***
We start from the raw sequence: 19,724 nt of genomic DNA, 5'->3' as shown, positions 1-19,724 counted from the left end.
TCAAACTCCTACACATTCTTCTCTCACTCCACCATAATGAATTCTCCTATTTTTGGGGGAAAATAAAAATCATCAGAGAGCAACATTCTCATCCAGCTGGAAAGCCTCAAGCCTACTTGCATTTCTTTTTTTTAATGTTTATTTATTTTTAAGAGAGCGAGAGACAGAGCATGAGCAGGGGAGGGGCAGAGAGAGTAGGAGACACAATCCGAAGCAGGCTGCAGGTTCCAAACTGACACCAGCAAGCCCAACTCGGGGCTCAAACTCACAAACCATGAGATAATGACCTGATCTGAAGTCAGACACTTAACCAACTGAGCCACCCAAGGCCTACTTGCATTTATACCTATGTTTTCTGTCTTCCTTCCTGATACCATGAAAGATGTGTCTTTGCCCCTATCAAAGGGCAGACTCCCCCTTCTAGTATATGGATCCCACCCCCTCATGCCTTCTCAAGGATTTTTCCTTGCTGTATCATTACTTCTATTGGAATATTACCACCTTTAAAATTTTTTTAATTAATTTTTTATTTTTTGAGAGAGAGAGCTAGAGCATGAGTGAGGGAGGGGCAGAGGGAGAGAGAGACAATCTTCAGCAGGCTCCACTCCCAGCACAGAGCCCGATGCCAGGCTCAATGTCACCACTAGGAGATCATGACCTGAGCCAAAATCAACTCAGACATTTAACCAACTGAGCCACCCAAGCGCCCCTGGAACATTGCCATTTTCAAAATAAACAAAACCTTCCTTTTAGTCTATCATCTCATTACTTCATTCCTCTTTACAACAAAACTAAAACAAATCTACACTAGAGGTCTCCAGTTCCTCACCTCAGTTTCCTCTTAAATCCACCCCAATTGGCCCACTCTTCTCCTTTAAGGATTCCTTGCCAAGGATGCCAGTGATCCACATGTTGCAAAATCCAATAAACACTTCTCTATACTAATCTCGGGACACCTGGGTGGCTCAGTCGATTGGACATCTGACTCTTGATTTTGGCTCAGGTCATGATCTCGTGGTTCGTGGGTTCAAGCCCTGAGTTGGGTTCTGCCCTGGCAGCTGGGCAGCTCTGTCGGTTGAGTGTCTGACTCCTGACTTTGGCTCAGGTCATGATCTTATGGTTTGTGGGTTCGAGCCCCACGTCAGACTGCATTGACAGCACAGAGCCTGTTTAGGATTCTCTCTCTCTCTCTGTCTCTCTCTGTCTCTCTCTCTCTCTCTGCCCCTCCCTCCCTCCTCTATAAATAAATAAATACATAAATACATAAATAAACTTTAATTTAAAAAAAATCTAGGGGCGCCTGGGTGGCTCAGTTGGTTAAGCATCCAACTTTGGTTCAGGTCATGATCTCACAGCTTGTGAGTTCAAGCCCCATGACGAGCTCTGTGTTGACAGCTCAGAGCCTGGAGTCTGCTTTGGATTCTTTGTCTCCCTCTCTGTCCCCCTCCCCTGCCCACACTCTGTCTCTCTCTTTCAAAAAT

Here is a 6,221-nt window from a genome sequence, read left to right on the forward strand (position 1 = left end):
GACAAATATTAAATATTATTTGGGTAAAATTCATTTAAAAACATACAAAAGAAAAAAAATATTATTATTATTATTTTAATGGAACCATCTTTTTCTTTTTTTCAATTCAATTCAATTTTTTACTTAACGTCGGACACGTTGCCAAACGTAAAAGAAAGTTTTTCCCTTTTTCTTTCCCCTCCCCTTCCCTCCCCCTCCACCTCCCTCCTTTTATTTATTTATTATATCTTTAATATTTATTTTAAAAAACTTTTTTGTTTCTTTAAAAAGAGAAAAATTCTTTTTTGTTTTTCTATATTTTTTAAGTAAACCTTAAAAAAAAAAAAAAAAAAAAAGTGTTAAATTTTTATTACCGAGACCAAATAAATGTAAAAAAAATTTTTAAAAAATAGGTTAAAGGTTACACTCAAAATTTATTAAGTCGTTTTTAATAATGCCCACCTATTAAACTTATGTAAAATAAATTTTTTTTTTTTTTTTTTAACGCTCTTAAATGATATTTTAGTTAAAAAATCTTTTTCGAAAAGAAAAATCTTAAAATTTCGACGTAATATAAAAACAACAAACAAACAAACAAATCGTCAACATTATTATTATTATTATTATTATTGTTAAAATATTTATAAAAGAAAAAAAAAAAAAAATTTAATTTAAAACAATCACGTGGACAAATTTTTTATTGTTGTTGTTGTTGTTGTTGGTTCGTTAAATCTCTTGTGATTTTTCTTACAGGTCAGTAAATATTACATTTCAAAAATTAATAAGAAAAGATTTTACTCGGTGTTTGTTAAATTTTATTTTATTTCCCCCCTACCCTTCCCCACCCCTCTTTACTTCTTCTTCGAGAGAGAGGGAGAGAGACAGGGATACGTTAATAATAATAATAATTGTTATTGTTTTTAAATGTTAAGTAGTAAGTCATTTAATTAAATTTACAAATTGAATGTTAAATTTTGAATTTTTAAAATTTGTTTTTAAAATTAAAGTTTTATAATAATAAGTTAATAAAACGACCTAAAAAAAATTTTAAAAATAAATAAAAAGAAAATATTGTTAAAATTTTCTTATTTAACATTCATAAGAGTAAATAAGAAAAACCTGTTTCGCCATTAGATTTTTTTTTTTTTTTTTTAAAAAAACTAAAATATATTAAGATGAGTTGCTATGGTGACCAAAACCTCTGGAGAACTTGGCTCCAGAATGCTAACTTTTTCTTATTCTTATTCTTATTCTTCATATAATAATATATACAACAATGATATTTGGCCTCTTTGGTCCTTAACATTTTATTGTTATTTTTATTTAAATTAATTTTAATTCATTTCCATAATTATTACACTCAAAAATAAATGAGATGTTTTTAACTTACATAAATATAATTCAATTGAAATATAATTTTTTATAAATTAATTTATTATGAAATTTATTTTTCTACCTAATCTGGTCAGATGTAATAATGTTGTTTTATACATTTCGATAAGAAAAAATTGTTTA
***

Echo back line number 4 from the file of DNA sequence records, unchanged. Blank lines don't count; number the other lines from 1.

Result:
GACAAATATTAAATATTATTTGGGTAAAATTCATTTAAAAACATACAAAAGAAAAAAAATATTATTATTATTATTTTAATGGAACCATCTTTTTCTTTTTTTCAATTCAATTCAATTTTTTACTTAACGTCGGACACGTTGCCAAACGTAAAAGAAAGTTTTTCCCTTTTTCTTTCCCCTCCCCTTCCCTCCCCCTCCACCTCCCTCCTTTTATTTATTTATTATATCTTTAATATTTATTTTAAAAAACTTTTTTGTTTCTTTAAAAAGAGAAAAATTCTTTTTTGTTTTTCTATATTTTTTAAGTAAACCTTAAAAAAAAAAAAAAAAAAAAAGTGTTAAATTTTTATTACCGAGACCAAATAAATGTAAAAAAAATTTTTAAAAAATAGGTTAAAGGTTACACTCAAAATTTATTAAGTCGTTTTTAATAATGCCCACCTATTAAACTTATGTAAAATAAATTTTTTTTTTTTTTTTTTAACGCTCTTAAATGATATTTTAGTTAAAAAATCTTTTTCGAAAAGAAAAATCTTAAAATTTCGACGTAATATAAAAACAACAAACAAACAAACAAATCGTCAACATTATTATTATTATTATTATTATTGTTAAAATATTTATAAAAGAAAAAAAAAAAAAAATTTAATTTAAAACAATCACGTGGACAAATTTTTTATTGTTGTTGTTGTTGTTGTTGGTTCGTTAAATCTCTTGTGATTTTTCTTACAGGTCAGTAAATATTACATTTCAAAAATTAATAAGAAAAGATTTTACTCGGTGTTTGTTAAATTTTATTTTATTTCCCCCCTACCCTTCCCCACCCCTCTTTACTTCTTCTTCGAGAGAGAGGGAGAGAGACAGGGATACGTTAATAATAATAATAATTGTTATTGTTTTTAAATGTTAAGTAGTAAGTCATTTAATTAAATTTACAAATTGAATGTTAAATTTTGAATTTTTAAAATTTGTTTTTAAAATTAAAGTTTTATAATAATAAGTTAATAAAACGACCTAAAAAAAATTTTAAAAATAAATAAAAAGAAAATATTGTTAAAATTTTCTTATTTAACATTCATAAGAGTAAATAAGAAAAACCTGTTTCGCCATTAGATTTTTTTTTTTTTTTTTTAAAAAAACTAAAATATATTAAGATGAGTTGCTATGGTGACCAAAACCTCTGGAGAACTTGGCTCCAGAATGCTAACTTTTTCTTATTCTTATTCTTATTCTTCATATAATAATATATACAACAATGATATTTGGCCTCTTTGGTCCTTAACATTTTATTGTTATTTTTATTTAAATTAATTTTAATTCATTTCCATAATTATTACACTCAAAAATAAATGAGATGTTTTTAACTTACATAAATATAATTCAATTGAAATATAATTTTTTATAAATTAATTTATTATGAAATTTATTTTTCTACCTAATCTGGTCAGATGTAATAATGTTGTTTTATACATTTCGATAAGAAAAAATTGTTTA